With a delicate and slightly floral aroma, and a taste that is light and refreshing, it's no wonder that chrysanthemum flower tisane has been enjoyed for centuries. It has been enjoyed in Asia not only for the taste but also for the medicinal and health benefits that come from sipping it. Chrysanthemum is also the national flower of Japan.
While the medicinal properties of chrysanthemum may be found in creams and lotions, the most common usage is in drinking the tisane. This beverage is made from steeping the flowers of the plant rather than the leaves. As such, they require slightly longer steeping time in hot water, for up to 10 minutes. Allowing the tisane to steep in a closed container will preserve more of the essential oils.
Internal Medicinal Benefits
Traditional Chinese medicine claims that chrysanthemum tisane can be a great aid in the prevention of sore throat and fever, or that it can lessen the severity of the symptoms once they've presented. In Korea they believe that this tisane can act as a stimulant and is used to help keep people alert and awake. Western holistic and herbal medicine touts the benefits of drinking this tea to treat atherosclerosis and varicose veins, though this has yet to be definitively proven in clinical studies.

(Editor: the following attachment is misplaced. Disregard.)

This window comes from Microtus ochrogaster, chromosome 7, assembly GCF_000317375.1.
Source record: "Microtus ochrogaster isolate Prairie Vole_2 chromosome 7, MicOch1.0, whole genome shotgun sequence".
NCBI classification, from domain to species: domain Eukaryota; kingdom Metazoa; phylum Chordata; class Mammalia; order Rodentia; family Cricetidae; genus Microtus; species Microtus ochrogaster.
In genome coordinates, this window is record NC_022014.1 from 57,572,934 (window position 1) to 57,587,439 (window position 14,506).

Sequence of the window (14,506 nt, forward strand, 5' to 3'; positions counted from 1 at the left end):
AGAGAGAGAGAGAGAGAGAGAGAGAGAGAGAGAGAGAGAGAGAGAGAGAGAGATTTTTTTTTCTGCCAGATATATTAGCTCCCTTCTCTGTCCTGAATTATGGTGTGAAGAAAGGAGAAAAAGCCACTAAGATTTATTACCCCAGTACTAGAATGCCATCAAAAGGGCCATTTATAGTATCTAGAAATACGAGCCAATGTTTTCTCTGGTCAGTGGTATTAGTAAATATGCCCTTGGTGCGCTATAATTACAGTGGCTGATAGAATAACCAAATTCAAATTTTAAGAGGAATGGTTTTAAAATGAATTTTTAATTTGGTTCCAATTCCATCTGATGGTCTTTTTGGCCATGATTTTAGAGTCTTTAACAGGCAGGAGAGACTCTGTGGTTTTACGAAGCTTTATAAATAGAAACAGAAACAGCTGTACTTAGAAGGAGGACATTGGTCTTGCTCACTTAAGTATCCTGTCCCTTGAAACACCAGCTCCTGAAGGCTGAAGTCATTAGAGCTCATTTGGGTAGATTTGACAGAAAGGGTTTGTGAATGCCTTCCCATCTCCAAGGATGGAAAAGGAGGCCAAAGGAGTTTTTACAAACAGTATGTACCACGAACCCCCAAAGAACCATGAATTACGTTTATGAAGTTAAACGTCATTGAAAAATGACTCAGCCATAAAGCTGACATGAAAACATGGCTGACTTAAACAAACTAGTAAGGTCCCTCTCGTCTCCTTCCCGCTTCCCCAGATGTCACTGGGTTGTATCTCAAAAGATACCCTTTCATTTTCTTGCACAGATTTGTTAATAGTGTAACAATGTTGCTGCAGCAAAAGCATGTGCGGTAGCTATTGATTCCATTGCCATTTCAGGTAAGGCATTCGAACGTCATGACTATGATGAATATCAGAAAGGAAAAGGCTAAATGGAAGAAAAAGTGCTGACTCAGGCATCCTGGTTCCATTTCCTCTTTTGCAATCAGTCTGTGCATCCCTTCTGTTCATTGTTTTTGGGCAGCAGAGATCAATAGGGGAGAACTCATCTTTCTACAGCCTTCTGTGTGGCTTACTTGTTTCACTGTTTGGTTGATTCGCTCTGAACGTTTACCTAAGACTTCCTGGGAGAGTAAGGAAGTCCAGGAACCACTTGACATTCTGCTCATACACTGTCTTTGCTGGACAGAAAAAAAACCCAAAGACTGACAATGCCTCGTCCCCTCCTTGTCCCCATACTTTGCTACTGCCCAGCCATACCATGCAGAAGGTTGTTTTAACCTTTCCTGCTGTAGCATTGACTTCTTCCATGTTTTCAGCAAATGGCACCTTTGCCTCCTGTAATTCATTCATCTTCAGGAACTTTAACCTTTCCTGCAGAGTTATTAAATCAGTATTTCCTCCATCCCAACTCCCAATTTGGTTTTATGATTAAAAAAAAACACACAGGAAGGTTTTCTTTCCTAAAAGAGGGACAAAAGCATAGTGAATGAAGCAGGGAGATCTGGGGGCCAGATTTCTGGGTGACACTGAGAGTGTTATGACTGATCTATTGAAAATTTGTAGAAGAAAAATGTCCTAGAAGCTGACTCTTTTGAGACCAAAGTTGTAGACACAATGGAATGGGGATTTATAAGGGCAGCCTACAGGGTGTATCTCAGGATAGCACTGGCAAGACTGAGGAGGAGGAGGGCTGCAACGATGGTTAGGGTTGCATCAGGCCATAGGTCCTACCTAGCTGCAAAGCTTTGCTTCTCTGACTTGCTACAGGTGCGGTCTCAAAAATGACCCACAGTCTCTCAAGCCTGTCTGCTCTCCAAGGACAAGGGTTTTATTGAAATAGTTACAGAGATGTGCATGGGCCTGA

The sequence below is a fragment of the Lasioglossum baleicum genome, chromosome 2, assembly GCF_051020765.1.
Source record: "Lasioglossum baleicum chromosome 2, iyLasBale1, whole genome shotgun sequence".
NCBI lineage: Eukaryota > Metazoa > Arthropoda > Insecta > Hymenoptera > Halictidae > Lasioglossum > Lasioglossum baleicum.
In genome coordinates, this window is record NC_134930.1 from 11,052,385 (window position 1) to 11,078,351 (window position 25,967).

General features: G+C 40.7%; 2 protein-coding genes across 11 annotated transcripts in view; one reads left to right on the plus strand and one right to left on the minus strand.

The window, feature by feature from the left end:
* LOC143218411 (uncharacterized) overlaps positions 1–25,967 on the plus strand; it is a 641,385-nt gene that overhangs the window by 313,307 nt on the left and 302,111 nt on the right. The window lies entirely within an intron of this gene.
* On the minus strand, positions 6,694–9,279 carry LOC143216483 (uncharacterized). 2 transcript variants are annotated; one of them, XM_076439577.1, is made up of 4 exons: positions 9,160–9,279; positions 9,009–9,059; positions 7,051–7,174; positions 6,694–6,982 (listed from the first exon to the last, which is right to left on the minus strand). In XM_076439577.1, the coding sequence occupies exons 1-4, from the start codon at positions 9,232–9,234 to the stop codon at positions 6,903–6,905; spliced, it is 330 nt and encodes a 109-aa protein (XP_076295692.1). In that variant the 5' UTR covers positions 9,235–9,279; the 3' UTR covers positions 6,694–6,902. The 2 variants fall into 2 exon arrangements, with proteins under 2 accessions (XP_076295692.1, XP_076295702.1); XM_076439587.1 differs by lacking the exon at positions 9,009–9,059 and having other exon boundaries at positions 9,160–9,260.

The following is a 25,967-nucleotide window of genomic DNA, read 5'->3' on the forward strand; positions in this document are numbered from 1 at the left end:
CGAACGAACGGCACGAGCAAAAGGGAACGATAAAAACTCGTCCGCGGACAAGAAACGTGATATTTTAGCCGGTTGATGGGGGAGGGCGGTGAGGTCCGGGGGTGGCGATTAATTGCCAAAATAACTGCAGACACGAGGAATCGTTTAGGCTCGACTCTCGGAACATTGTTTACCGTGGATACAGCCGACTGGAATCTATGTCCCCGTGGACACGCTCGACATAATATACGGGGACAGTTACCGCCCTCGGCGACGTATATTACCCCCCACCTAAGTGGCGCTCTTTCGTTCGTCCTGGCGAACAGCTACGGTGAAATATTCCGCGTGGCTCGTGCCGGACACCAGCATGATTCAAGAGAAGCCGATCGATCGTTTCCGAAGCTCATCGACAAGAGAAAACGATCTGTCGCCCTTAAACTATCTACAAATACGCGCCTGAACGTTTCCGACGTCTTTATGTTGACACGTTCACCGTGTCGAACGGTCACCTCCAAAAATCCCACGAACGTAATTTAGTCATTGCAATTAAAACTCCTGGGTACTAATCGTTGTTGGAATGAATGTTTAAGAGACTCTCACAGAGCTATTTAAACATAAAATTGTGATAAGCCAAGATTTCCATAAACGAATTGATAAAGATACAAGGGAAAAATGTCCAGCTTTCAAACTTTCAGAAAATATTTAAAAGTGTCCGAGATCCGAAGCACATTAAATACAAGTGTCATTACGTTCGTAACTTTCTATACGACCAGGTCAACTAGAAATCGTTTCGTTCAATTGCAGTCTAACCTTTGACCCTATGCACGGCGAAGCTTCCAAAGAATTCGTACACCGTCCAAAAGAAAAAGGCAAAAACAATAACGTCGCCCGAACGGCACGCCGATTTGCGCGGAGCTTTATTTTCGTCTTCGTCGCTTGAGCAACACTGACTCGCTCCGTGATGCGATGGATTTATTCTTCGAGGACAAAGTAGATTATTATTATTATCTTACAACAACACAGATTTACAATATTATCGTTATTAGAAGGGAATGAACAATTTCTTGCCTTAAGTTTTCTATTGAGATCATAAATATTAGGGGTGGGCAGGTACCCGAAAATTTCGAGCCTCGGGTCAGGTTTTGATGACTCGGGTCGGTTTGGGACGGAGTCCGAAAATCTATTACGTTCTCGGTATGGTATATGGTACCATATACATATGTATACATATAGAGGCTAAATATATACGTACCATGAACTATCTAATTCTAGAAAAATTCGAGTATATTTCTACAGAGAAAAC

When the steeped flowers are squeezed of excess moisture, they can then be applied as compresses to reduce itching and dryness of the eyes. Traditional Chinese medicine also uses these compresses to treat other eye ailments such as blurring, dizziness and diminished vision. These compresses are also often used to help reduce acne swelling and redness.
While usually prepared at home from home dried flowers, the tisane can also be purchased in traditional Asian restaurants or Asian grocery stores. It can be found in pure form or mixed with other medicinal ingredients, and can also be purchased from Chinese medicinal stores. In addition, it is becoming a popular gourmet beverage and can be purchased online or in upscale tea boutiques.
The book "Herbal and Traditional Medicine" by Lester Packer, Choon Nam Ong and Barry Halliwell goes into great detail in the chapter titled "Pharmacological and Chemo-preventative Studies of Chrysanthemum" about the various studies that have been carried out on the legitimacy of the claims surrounding chrysanthemum use. While some of these claims have been substantiated in studies, much more work is required to provide definitive results.
Some people can have an adverse reaction to consuming or even handling chrysanthemum. It can produce mild skin irritation or rash, and if consumed it can produce mild to moderate stomach upset. However, most people do not have any reactions at all to chrysanthemum. Always consult your health care provider prior to consuming any herbal remedies as some can interact with other prescribed medications. If you have any questions consult your pharmacist, doctor or holistic adviser.